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Mistakes I've made treating file paths as strings

philnash profile image Phil Nash Originally published at on ・4 min read

Some things you do as a developer can work for you for years, then turn around and bite you when you were least expecting. These are the things that you wish another developer had told you early in your career so you never had to make the mistakes. This post is about one of those things and if you’re reading this, consider it me telling you.

File paths look like strings. You have a number of directories and maybe a file name with an extension at the end. You separate the directories and files with a / character and the result looks like /path/to/file. So you can treat them like strings, joining them or concatenating them until you pass them to another file method that is used to read from or write to the file. These were my thoughts from just a few months ago. Here’s where I was wrong.

Don’t forget Windows

If you develop on a Mac, like I have the privilege of doing, or Linux then you might have read the above paragraph and not noticed anything wrong. If develop on Windows you probably sighed into your cup of coffee as you read the / character.

It’s all too easy to forget when you work with a Mac and deploy to Linux environments, like I have done for years, that Windows uses backslashes. It’s all too painful to find out you’ve made that mistake when you work on a command line tool that needs to run on both types of platform. create-twilio-function is one such command line tool that had to go through a number of changes from things like:

mkdir(path + '/' + dirName);


const path = require('path');
mkdir(path.join(pathName, dirName));

so that it would work properly on Windows.

To Windows users, I’m sorry. To everyone else, when working with Node.js the path module is your friend. Use path.join whenever you have to join two paths. And check out other utilities like path.relative, which returns a relative path from one path to another, and path.normalize, which returns a path resolving segments like . or ...

Pay no attention to path.sep, which returns a / or a \ depending on the system you’re working on, just use path.join.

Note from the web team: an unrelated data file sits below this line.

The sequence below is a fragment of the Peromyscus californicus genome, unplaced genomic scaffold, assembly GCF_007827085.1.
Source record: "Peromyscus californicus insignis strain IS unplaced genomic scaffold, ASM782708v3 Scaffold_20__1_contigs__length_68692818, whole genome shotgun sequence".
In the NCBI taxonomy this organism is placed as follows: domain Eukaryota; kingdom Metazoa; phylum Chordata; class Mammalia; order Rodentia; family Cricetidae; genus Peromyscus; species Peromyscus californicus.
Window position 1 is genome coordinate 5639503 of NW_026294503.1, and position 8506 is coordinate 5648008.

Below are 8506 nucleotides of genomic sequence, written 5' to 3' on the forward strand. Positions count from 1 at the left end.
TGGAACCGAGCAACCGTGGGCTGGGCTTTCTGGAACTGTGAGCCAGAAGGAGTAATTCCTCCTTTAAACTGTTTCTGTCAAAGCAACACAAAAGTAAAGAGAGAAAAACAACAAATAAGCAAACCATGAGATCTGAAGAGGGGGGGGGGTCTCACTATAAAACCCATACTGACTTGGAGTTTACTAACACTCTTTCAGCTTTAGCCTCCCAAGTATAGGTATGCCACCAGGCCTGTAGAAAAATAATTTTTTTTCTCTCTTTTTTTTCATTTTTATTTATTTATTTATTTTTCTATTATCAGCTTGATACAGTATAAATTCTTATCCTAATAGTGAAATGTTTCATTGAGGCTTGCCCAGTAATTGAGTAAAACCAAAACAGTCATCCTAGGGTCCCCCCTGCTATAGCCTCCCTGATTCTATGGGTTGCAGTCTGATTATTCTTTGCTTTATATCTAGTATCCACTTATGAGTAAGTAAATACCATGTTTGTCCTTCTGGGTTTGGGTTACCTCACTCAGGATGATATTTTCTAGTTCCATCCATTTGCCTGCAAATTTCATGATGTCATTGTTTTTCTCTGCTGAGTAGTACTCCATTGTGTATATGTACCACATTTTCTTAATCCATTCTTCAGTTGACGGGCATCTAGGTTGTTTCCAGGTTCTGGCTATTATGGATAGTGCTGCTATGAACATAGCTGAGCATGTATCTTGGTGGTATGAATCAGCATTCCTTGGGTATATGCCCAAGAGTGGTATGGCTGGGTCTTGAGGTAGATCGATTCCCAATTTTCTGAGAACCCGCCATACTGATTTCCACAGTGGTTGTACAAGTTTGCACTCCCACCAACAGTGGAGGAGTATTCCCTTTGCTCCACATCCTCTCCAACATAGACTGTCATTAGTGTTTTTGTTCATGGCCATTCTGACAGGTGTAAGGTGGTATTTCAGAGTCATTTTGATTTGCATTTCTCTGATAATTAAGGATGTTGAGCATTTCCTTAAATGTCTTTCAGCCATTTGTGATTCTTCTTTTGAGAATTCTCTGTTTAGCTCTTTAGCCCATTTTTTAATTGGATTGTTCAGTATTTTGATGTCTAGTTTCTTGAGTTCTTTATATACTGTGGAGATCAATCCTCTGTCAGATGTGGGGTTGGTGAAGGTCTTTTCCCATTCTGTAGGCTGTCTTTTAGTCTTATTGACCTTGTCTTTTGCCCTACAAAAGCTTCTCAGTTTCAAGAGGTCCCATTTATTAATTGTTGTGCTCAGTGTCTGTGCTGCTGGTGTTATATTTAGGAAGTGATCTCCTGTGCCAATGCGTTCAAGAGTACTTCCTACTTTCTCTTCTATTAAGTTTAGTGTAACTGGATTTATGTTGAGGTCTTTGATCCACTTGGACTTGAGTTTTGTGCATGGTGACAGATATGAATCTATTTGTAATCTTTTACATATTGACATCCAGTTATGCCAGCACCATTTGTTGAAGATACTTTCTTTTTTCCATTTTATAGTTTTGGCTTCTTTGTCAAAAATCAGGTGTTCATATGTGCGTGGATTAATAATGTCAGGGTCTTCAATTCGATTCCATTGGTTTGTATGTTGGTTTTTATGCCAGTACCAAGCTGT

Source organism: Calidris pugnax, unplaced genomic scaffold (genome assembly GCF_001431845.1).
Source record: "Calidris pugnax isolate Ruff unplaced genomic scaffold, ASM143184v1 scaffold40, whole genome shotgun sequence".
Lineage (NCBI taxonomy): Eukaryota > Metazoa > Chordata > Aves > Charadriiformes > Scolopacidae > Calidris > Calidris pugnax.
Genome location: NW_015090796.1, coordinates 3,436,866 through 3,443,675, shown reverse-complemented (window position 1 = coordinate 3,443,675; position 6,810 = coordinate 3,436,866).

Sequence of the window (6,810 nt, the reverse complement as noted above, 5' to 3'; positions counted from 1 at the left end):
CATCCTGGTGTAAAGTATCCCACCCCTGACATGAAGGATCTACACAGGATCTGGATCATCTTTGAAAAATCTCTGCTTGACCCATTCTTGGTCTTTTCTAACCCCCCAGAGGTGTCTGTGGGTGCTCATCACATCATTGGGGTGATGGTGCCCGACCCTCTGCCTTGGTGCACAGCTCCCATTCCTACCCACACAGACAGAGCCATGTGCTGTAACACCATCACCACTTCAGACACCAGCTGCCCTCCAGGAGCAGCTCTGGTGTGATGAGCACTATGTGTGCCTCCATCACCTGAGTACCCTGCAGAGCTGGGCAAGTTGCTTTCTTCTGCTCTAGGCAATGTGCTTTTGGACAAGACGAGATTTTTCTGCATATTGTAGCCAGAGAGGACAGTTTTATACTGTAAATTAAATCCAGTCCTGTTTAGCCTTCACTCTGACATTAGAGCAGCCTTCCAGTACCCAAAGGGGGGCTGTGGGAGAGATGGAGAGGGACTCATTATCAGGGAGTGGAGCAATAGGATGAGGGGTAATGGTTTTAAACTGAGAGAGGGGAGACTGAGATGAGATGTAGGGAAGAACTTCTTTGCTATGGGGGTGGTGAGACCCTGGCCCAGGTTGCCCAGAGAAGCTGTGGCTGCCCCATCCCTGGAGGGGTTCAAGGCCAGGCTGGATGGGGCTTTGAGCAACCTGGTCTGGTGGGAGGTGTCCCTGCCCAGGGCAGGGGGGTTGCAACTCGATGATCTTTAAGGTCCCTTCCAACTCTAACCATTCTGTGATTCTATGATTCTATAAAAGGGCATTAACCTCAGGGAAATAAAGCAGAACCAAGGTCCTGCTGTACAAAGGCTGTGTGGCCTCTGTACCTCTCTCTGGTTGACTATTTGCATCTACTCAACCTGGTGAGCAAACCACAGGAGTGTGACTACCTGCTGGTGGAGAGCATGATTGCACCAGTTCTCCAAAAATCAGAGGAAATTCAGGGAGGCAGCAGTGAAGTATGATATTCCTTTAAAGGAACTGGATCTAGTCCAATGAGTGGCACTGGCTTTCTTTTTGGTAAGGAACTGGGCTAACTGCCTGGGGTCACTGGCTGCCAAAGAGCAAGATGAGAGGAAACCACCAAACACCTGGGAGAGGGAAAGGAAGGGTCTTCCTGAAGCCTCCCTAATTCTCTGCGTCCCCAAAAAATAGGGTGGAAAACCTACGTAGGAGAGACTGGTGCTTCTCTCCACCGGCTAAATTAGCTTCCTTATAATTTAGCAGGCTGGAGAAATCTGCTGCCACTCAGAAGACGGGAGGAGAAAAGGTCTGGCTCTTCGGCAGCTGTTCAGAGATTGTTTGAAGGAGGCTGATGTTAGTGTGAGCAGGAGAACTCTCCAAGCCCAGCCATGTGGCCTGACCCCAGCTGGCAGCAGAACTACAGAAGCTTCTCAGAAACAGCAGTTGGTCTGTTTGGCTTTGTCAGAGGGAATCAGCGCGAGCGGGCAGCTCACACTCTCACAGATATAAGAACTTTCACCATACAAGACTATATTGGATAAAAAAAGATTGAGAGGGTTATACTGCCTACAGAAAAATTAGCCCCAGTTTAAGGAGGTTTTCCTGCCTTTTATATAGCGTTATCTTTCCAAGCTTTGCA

Paths behave differently to strings

To my second mistake, this time working in Ruby. This one was slightly more subtle and evaded my tests. You see, you can use the Pathname class to create fragments of paths and then concatenate them. For example:

require "pathname"
path1 ="path")
path2 ="to")
path1 + path2
# => #<Pathname:path/to>

As you can see Pathname objects have a + operator that concatenates the paths, much like + concatenates strings. In fact, it also works with a mix of strings and paths:

require "pathname"
path1 ="path")
path2 = "to"
path1 + path2
# => #<Pathname:path/to>

This all seems well and good, except it doesn’t work the other way around.

require "pathname"
path1 = "to"
path2 ="path")
path1 + path2
# => TypeError (no implicit conversion of Pathname into String)

A nice error like that means we’ve done something wrong, that was not the problem I had though. No, the issue I had stemmed from expecting to concatenate a pathname and a string and instead concatenating two strings. This manifested itself in my Rubygem jekyll-gzip. You see, I was trying to create a glob of paths with the line:

files = Dir.glob(dir + "**/*{#{extensions}}")

It turned out under some circumstances dir was actually a string instead of a pathname and it didn’t include a separator. So the glob was looking for "dirname **/*{#{extensions}}" when I really wanted it to look for "dirname/** /*{#{extensions}}". Concatenating two pathnames or a pathname and a string will add the separator (as someone pointed out in a comment on my commit), but concatenating two strings will not. This meant that the gem happily went looking for the wrong pathname, found no files and then proceeded to successfully do nothing. Replacing the entire line with:

files = Dir.glob(File.join(dir, "**", "*{#{extensions}}"))

fixed the issue. In this case File.join is the method to use to avoid surprises with strings.

Always use the built in path tools

Whether you’re working in Node.js, Ruby, or any other language do not be tempted to treat file paths as strings. They behave differently on different platforms and mixing paths and strings together can cause hard to debug errors.

Use your standard library and save yourself the hassle.

Discussion (2)

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moopet profile image
Ben Sinclair

Very good advice.

philnash profile image
Phil Nash Author

Thank you 😊